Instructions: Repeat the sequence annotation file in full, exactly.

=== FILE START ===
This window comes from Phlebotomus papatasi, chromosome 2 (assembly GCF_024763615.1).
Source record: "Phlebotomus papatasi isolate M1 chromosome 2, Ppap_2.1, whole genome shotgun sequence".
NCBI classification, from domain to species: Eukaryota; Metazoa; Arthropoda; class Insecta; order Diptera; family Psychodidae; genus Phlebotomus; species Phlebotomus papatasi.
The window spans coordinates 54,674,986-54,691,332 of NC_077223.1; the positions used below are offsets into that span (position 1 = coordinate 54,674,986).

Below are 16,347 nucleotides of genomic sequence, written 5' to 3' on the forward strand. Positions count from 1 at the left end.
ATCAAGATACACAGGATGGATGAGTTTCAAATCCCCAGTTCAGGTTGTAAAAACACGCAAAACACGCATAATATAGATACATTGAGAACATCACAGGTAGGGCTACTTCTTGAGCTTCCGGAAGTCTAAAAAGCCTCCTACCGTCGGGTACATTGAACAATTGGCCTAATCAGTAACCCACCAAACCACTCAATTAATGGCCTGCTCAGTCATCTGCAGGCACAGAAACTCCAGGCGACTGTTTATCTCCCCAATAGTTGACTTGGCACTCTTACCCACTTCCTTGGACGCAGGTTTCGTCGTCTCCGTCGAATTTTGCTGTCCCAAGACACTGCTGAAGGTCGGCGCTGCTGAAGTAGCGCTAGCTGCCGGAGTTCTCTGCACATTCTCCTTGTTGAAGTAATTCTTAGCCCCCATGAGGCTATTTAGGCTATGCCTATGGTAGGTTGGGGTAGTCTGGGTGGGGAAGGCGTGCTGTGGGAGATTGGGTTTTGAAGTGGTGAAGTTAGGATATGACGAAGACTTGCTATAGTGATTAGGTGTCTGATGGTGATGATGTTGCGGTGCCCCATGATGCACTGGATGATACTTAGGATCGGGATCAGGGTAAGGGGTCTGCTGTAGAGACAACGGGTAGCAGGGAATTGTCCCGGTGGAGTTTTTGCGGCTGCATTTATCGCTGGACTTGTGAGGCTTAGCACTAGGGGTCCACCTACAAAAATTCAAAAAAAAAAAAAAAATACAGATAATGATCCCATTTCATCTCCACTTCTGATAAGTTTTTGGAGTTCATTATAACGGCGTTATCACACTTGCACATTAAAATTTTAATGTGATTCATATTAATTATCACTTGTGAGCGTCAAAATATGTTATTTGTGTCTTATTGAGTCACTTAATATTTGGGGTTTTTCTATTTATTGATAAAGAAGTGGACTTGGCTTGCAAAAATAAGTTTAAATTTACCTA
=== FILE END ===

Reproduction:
This window comes from Phlebotomus papatasi, chromosome 2 (assembly GCF_024763615.1).
Source record: "Phlebotomus papatasi isolate M1 chromosome 2, Ppap_2.1, whole genome shotgun sequence".
NCBI classification, from domain to species: Eukaryota; Metazoa; Arthropoda; class Insecta; order Diptera; family Psychodidae; genus Phlebotomus; species Phlebotomus papatasi.
The window spans coordinates 54,674,986-54,691,332 of NC_077223.1; the positions used below are offsets into that span (position 1 = coordinate 54,674,986).

Below are 16,347 nucleotides of genomic sequence, written 5' to 3' on the forward strand. Positions count from 1 at the left end.
ATCAAGATACACAGGATGGATGAGTTTCAAATCCCCAGTTCAGGTTGTAAAAACACGCAAAACACGCATAATATAGATACATTGAGAACATCACAGGTAGGGCTACTTCTTGAGCTTCCGGAAGTCTAAAAAGCCTCCTACCGTCGGGTACATTGAACAATTGGCCTAATCAGTAACCCACCAAACCACTCAATTAATGGCCTGCTCAGTCATCTGCAGGCACAGAAACTCCAGGCGACTGTTTATCTCCCCAATAGTTGACTTGGCACTCTTACCCACTTCCTTGGACGCAGGTTTCGTCGTCTCCGTCGAATTTTGCTGTCCCAAGACACTGCTGAAGGTCGGCGCTGCTGAAGTAGCGCTAGCTGCCGGAGTTCTCTGCACATTCTCCTTGTTGAAGTAATTCTTAGCCCCCATGAGGCTATTTAGGCTATGCCTATGGTAGGTTGGGGTAGTCTGGGTGGGGAAGGCGTGCTGTGGGAGATTGGGTTTTGAAGTGGTGAAGTTAGGATATGACGAAGACTTGCTATAGTGATTAGGTGTCTGATGGTGATGATGTTGCGGTGCCCCATGATGCACTGGATGATACTTAGGATCGGGATCAGGGTAAGGGGTCTGCTGTAGAGACAACGGGTAGCAGGGAATTGTCCCGGTGGAGTTTTTGCGGCTGCATTTATCGCTGGACTTGTGAGGCTTAGCACTAGGGGTCCACCTACAAAAATTCAAAAAAAAAAAAAAAATACAGATAATGATCCCATTTCATCTCCACTTCTGATAAGTTTTTGGAGTTCATTATAACGGCGTTATCACACTTGCACATTAAAATTTTAATGTGATTCATATTAATTATCACTTGTGAGCGTCAAAATATGTTATTTGTGTCTTATTGAGTCACTTAATATTTGGGGTTTTTCTATTTATTGATAAAGAAGTGGACTTGGCTTGCAAAAATAAGTTTAAATTTACCTA